‘Define’ing Results of the STOPCOVID Nafamostat randomised control trial.

In the middle of 2020, half a year after COVID-19 changed the world as we knew it and we collectively entered a global pandemic, the STOPCOVID project at the Translational Healthcare Technologies group began recruiting participants for a drug trial called Define. 

Nafamostat Mesylate

Define is a randomised controlled trial designed to provide safety and pharmacokinetic (PK)/ pharmacodynamic information for re-purposed or experimental medications that can be beneficial in COVID-19. Intravenous nafamostat was one of the first potential target drugs to be included in the trial.

Nafamostat is a synthetic serine protease inhibitor that directly inhibits the TMPRSS2 dependent stage of host cell entry. It has been used to treat disseminated intravascular coagulation, acute pancreatitis, and as an anticoagulant since the 1980s. Based on its significant antiviral properties and the prominent inhibition of thrombotic pathways and endothelial inflammation in COVID-19 –  nafamostat was identified as a potential treatment. 

 Participants were recruited between September 2020 and February 2021 from two teaching hospitals in Edinburgh: The Royal Infirmary and The Western General Hospital. With 299 patients being screened for eligibility, resulting in only 66 being eligible, this translated into patients being split in a 1:1:1 ratio between, Nafamostat, another candidate drug and standard of care. There were 21 patients in the nafamostat group. The primary endpoint was to evaluate the safety and tolerability of nafamosat.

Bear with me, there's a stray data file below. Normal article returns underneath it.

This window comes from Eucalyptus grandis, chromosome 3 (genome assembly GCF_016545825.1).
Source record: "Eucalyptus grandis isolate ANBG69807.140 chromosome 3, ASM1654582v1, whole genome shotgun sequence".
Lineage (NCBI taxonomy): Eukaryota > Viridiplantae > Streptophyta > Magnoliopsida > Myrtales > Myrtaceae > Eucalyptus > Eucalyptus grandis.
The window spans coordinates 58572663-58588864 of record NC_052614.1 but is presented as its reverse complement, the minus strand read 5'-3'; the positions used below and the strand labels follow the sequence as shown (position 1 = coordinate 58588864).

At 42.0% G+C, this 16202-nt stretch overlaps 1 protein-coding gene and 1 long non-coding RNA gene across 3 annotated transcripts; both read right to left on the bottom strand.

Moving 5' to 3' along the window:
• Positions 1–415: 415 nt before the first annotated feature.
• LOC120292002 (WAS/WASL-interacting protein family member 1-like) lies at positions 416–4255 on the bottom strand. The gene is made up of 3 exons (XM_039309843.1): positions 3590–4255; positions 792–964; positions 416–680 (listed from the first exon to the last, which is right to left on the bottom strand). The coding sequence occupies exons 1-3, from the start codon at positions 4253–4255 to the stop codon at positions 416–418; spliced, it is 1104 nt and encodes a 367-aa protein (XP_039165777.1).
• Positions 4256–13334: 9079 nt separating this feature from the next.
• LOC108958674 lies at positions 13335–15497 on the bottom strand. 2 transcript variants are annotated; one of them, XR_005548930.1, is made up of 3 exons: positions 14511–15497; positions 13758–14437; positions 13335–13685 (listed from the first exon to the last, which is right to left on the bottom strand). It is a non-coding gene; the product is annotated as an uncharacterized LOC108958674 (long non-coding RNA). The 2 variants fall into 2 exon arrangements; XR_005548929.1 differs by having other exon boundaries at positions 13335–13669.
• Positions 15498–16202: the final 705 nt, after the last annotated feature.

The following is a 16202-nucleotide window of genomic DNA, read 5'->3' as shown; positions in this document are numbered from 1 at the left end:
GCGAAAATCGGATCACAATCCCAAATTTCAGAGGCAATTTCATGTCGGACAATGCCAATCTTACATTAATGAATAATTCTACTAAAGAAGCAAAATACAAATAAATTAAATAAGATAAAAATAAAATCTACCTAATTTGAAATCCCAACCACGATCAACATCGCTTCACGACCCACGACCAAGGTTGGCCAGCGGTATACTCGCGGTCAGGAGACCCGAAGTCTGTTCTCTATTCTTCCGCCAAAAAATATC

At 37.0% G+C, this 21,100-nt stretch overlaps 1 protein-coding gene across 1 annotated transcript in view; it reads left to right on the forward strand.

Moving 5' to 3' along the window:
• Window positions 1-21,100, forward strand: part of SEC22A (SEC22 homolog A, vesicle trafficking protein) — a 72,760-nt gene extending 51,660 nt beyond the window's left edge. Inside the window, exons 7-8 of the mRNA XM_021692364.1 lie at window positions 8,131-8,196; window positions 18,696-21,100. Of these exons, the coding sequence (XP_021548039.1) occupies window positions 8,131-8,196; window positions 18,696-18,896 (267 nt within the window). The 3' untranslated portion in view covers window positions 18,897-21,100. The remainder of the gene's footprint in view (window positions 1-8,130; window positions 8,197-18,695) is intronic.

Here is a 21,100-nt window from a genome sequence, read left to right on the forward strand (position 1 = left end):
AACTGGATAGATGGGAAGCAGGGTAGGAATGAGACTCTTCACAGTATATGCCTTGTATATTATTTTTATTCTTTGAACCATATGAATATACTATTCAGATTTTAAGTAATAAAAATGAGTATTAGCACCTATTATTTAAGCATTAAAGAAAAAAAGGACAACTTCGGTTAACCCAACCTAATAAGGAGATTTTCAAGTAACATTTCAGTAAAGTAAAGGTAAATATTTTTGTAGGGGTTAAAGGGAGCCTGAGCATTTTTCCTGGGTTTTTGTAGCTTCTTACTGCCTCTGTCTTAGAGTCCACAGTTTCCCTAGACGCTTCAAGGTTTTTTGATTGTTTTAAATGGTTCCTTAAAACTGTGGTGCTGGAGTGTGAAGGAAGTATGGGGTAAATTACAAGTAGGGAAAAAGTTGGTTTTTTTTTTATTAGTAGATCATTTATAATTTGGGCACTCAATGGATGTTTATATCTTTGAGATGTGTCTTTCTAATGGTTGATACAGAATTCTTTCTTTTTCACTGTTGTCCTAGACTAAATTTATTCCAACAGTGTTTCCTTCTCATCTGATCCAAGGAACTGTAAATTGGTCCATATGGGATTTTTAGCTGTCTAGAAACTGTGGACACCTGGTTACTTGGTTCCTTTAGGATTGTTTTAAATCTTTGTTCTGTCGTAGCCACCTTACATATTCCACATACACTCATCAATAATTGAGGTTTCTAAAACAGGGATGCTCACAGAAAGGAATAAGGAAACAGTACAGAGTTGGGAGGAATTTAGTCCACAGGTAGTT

Whilst many repurposed drugs have progressed rapidly to large Phase 2 and 3 trials in COVID-19, Define assessed the safety and in-depth pharmacokinetics and pharmacodynamic (PK/PD) profile of nafamostat. The use of intravenous Nafamostat was not well tolerated in patients hospitalised with COVID-19, with more adverse effects appearing. We did not see any evidence of anti-inflammatory, anticoagulant or antiviral activity with intravenous nafamostat.

However, given its promising mechanism of action, nafamostat is still a drug of interest and calls for further evaluation, potentially via alternative routes. 






Skip to content